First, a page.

In this sense, Things Fall Apart touches on complex ideals or historical events but withholds much of what the reader would need to contextualize characters actions and comments. For instance, why do some Igbo peoples readily adopt Christian doctrines and not others? The answer to this question is certainly multi-faceted, but a possible answer might be found in considering trade relationships versus the desire to preserve identity. In the nineteenth century, trade posts were established throughout Igboland to support increasing demands for palm oil. The trade proved lucrative and many Igbo communities welcomed British colonists and missionaries into their villages, unaware of the dangers their culture would end up facing (Ohadike, 1996).
Things Fall Apart provides insight into some of Nigeria’s most pivotal moments. Many aspects of traditional Igbo culture are incorporated into the writing and repeated throughout the narrative. The drinking of palm wine, meditations on gender roles and status, the sowing of yams or time spent in the Obi are a few examples. In their reiteration, the reader can conclude that such traditions were long practiced and deeply ingrained in Igbo society. Hence, Things Fall Apart, provides depictions of colonial effects from a multitude of angles and character perspectives. Their ensuing military, religious, economic and gendered responses thoroughly capture Igboculture before and during colonial rule.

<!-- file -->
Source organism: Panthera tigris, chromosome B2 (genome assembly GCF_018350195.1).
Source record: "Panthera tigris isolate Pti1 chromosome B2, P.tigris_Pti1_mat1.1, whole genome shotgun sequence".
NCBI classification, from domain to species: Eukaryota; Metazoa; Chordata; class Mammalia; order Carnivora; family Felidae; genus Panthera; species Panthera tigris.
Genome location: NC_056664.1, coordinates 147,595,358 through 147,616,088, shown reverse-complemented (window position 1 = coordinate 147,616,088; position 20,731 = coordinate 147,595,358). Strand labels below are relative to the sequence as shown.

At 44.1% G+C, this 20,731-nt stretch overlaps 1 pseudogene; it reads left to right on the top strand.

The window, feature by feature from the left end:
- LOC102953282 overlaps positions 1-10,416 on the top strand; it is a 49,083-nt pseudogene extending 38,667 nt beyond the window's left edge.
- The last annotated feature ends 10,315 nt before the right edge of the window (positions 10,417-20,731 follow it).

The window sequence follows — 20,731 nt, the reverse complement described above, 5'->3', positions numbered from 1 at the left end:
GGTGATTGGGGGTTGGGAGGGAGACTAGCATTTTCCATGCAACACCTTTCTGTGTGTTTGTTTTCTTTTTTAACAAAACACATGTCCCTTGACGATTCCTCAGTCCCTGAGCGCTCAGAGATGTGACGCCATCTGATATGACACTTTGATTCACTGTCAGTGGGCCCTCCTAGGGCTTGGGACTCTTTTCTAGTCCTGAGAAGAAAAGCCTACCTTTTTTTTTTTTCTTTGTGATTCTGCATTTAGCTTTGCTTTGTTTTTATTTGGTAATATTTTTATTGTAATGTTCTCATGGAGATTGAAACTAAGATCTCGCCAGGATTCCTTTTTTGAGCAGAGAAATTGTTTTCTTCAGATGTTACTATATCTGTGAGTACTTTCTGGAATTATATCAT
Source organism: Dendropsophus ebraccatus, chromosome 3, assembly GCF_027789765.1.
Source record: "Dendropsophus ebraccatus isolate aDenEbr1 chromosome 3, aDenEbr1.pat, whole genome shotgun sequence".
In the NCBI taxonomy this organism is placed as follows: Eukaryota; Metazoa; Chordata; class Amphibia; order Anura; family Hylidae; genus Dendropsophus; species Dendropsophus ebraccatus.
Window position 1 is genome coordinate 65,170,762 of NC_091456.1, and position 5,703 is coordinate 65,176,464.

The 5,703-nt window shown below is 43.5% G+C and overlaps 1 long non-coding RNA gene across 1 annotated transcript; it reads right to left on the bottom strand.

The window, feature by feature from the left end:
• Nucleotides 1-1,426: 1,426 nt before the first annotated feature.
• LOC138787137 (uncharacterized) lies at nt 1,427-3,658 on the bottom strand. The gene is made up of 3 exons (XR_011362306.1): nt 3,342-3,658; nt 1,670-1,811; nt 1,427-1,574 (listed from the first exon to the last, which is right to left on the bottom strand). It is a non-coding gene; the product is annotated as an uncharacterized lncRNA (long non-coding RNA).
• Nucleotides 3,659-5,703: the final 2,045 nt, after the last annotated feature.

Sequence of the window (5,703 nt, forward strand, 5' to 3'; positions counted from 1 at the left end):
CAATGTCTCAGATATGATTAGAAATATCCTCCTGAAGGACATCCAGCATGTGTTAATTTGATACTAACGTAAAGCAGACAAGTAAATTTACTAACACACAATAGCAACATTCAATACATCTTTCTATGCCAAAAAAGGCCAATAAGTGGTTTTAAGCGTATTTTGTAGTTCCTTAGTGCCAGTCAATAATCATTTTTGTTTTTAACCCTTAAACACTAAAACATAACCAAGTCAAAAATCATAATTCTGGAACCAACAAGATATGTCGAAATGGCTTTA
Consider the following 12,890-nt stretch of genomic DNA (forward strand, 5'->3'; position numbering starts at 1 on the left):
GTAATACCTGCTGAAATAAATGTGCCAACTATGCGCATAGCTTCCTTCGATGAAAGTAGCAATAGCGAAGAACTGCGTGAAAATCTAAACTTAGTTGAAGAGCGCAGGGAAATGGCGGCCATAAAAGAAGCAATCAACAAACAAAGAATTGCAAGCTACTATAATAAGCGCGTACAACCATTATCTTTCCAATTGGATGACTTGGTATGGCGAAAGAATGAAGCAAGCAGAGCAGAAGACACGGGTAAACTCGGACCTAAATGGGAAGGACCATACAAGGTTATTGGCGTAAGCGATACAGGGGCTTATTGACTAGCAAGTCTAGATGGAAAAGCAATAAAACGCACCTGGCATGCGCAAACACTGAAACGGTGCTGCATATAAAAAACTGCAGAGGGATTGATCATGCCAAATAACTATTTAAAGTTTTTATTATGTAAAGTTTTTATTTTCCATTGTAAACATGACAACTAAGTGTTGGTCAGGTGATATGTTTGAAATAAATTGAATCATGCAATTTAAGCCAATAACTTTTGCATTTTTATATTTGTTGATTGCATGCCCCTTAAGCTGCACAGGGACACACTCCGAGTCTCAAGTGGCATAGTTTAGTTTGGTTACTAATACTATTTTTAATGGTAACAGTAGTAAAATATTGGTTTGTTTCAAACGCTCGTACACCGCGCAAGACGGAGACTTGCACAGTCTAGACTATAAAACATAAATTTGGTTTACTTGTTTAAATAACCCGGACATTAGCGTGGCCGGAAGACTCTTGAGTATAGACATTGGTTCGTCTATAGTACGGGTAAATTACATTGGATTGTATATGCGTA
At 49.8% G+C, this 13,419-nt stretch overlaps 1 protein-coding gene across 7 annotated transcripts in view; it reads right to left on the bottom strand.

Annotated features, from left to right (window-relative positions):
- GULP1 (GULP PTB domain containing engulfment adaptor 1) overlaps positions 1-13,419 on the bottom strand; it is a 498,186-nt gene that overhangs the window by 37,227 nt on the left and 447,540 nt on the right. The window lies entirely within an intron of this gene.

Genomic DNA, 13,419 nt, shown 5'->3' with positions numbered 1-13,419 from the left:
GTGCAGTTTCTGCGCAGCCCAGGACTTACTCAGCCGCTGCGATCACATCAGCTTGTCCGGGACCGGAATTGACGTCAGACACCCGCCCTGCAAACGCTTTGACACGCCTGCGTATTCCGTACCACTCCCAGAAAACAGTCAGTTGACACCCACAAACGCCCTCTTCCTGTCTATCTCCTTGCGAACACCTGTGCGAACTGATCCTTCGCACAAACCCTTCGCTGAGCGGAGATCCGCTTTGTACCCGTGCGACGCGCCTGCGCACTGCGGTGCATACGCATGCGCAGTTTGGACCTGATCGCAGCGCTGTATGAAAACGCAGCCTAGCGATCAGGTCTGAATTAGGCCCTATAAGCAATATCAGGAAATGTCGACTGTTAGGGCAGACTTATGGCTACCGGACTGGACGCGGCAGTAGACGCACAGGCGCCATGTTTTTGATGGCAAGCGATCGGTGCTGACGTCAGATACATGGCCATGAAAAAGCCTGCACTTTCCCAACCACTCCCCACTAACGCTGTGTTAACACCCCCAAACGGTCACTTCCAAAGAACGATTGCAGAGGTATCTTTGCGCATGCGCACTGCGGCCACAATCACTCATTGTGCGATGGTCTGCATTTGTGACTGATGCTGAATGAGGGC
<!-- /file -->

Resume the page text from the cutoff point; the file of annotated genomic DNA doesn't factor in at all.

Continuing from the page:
Achebe, Chinua. 2000. Things Fall Apart: African Writers Series. Berkshire: Cox & Wyman Ltd.
Gikandi, Simon 1996. “Chinua Achebe and the Invention of African Literature,” in African Writers Series, Things Fall Apart, pp. ix – xix). Berkshire: Cox & Wyman Ltd.
Ohadike, Don 1996. “Igbo Culture and History,” in African Writers Series, Things Fall Apart, pp. ix – xix). Berkshire: Cox & Wyman Ltd.